It is easy to be lulled into a false sense of security when enjoying the sunshine, beaches and cheap beers of Thailand. That's why so many visitors come a cropper when riding barely-roadworthy motorbikes without a crash helmet while pissed as a parrot.
But after a series of recent incidents the Tourism Authority of Thailand (TAT) is encouraging travellers to remain extra vigilant by following all safety rules and guidelines during the country's current monsoon season. It rains a lot in Thailand during the "wet season". That's why hotel rooms are cheaper.
Visitors are also advised to keep up-to-date with daily Thai weather forecastsby the Thai Meteorological Department (TMD) on impending storms, heavy rains, rough weather, etc.
The TMD also issues regular flood, flash flood, or mud slide alerts while regular surf forecasts help predict high waves and other coastal threats that are common to the Andaman Sea.
If it is a particularly torrential monsoon shower, many tourist activities are curtailed or delayed if tour operators are responsible and think that there are undue health and safety risks, or threats. Others may just go ahead anyway.
Activities likely to be affected include: mountain trekking, white-water rafting, zip lining, bungy jumping, snorkelling, sailing, diving and ferry transfers.
If your ferry looks like it doesn't have enough life jackets, or like it could catch fire at any moment, wait for a better option. And if swimming under a waterfall looks risky; think again.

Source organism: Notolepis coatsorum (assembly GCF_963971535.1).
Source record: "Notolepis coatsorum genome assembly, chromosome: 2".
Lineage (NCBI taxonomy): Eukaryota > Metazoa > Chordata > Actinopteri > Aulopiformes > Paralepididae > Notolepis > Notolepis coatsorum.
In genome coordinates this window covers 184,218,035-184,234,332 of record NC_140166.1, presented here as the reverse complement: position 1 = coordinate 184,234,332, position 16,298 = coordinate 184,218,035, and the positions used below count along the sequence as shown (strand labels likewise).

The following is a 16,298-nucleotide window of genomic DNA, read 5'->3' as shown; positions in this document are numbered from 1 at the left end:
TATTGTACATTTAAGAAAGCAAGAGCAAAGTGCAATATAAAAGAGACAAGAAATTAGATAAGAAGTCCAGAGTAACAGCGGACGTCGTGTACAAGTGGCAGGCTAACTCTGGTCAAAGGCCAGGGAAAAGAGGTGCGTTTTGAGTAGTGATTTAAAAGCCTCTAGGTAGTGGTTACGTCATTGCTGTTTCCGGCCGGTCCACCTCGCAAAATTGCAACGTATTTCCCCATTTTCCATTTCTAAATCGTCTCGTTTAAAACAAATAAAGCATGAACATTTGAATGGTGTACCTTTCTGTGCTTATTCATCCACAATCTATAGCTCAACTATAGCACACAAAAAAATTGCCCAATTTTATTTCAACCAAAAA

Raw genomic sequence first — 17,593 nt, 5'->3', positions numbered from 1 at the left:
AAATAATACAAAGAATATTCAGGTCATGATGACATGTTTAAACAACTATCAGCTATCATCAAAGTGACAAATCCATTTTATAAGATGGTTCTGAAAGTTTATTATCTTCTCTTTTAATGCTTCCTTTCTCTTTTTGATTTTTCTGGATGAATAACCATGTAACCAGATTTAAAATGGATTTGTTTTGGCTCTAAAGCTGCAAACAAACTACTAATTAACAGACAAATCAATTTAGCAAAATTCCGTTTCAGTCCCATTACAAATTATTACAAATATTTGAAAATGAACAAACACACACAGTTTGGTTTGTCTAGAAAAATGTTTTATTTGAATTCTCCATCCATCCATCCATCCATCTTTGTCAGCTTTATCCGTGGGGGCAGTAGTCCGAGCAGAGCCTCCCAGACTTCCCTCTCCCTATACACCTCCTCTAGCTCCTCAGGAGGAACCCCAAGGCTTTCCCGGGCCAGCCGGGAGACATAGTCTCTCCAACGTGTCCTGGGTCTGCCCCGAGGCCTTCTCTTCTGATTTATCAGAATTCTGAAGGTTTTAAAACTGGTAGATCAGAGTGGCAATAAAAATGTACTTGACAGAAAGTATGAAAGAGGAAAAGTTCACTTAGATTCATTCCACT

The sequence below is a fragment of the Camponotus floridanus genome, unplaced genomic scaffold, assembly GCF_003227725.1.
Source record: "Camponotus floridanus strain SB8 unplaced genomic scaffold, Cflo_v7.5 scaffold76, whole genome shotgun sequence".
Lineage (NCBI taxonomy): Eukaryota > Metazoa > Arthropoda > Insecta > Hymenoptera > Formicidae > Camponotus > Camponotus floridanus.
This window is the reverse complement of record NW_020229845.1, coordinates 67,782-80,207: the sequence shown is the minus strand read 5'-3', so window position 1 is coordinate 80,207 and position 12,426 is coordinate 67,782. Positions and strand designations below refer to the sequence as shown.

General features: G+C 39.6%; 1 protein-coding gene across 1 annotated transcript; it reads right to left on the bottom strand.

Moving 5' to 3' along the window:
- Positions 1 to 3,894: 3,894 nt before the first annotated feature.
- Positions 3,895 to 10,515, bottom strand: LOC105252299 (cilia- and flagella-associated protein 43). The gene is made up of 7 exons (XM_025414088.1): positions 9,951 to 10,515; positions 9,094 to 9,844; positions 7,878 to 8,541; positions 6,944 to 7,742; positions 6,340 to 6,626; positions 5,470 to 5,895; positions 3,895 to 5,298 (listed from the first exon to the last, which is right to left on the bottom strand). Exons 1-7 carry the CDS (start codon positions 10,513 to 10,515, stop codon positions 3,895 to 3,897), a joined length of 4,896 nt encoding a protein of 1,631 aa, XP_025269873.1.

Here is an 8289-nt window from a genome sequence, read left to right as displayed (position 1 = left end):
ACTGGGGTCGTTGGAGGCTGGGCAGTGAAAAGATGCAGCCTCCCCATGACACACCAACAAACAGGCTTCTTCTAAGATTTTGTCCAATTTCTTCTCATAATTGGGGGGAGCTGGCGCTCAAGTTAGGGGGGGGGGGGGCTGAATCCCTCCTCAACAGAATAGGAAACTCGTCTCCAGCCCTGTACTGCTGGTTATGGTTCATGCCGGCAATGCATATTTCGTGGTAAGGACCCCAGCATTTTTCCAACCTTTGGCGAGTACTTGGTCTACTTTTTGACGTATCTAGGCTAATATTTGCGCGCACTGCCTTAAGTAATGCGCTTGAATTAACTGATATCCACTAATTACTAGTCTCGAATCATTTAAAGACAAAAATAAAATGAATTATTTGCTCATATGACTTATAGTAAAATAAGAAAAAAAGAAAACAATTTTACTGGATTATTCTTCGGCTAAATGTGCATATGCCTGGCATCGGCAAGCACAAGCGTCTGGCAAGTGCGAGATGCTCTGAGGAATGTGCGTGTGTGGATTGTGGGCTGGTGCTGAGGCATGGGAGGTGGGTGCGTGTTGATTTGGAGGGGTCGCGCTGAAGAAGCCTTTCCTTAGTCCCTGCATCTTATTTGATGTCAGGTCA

May to October sees the Thailand monsoon season sweep into the southwest, with September bearing the brunt of the rains. It gets pretty rainy around Phuket, thanks to the region's proximity to the Andaman Sea, and many of the smaller islands are shut down during the monsoon.
The TAT advises "island crossings by ferry are going to be choppier than usual in the monsoon and must be scrutinised on an hourly basis even if a ticket is already purchased".
The monsoon rains tend to be short, intense bursts of rainfall. They could last for a few hours in the middle of the day and waiting until the sky clears, and travelling when the next boat is ready can be a wise investment in staying alive.
Unlike the rest of the country, the Thailand monsoon season does not hit Ko Samui until later in the year, with the rains coming in during October to December, peaking in November and tailing off in January.